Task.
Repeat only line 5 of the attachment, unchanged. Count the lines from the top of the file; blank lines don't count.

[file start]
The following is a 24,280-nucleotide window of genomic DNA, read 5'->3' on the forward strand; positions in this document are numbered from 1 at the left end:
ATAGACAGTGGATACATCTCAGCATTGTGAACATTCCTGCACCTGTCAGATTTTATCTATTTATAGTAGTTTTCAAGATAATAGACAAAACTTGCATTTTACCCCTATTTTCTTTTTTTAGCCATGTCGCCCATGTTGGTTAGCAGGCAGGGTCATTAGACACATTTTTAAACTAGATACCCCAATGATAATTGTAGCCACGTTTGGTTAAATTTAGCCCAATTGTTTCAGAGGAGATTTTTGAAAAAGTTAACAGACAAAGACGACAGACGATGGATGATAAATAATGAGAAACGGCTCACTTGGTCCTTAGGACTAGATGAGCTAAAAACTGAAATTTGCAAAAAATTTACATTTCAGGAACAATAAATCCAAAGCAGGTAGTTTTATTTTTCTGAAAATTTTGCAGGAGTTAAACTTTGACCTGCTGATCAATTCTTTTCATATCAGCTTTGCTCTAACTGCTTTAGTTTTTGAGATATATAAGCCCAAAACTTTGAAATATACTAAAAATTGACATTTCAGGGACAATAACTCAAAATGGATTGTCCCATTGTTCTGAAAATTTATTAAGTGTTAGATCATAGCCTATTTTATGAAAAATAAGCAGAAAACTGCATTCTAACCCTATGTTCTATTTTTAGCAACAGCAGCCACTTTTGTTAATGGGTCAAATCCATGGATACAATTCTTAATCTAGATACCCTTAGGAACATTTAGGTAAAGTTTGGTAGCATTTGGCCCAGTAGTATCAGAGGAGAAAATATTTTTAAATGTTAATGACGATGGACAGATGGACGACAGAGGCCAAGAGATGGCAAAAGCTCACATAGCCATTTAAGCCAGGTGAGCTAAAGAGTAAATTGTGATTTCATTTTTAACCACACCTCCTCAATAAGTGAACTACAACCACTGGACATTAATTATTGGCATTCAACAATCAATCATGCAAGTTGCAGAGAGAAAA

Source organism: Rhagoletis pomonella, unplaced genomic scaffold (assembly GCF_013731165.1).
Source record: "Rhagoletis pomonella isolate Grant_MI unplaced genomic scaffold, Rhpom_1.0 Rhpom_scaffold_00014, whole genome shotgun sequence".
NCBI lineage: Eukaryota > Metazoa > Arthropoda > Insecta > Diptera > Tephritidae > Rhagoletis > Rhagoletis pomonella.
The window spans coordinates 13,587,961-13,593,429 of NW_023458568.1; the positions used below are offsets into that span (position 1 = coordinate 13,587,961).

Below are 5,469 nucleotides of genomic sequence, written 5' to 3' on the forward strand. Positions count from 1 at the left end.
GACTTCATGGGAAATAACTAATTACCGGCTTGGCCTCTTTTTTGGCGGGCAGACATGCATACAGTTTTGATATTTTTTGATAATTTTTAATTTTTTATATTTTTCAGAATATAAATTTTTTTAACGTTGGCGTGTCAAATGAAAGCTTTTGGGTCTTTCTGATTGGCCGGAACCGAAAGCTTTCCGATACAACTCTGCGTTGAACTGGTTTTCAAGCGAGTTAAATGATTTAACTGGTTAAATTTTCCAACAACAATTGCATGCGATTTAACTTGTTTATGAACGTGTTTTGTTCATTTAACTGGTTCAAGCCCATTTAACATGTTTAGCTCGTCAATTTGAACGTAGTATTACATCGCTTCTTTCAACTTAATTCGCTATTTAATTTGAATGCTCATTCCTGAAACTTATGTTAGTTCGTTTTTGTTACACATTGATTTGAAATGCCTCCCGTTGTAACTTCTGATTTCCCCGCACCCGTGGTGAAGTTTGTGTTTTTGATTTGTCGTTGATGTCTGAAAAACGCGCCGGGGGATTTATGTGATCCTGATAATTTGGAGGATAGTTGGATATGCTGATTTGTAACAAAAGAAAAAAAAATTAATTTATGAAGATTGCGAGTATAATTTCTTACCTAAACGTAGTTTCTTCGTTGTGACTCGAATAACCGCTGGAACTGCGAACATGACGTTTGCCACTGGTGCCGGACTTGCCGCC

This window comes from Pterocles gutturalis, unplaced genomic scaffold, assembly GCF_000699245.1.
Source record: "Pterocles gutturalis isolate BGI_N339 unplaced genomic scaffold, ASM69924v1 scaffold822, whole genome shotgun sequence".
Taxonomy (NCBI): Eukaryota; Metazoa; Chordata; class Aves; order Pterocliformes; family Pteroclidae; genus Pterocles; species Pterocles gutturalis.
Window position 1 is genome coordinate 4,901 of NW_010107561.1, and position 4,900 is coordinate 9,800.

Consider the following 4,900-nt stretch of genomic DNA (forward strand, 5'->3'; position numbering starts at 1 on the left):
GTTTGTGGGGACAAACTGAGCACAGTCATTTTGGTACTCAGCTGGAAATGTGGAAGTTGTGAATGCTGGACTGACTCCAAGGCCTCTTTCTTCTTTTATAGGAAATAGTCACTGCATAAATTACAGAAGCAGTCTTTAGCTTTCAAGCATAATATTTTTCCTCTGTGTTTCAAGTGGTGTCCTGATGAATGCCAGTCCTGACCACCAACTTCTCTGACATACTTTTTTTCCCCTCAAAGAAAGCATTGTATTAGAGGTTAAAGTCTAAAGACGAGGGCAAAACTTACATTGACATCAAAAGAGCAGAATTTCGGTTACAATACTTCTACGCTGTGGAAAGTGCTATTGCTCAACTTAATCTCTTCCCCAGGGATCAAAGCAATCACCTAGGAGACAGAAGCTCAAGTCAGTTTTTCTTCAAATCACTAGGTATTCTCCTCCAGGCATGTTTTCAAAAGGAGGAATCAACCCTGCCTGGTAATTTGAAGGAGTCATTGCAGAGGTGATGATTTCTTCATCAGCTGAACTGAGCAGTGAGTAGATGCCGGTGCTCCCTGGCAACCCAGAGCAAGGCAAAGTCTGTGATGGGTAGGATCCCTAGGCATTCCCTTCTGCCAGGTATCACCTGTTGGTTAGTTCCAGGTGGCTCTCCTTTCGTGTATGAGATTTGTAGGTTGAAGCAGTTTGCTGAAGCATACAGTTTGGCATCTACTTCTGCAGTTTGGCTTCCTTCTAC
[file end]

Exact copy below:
NCBI lineage: Eukaryota > Metazoa > Arthropoda > Insecta > Diptera > Tephritidae > Rhagoletis > Rhagoletis pomonella.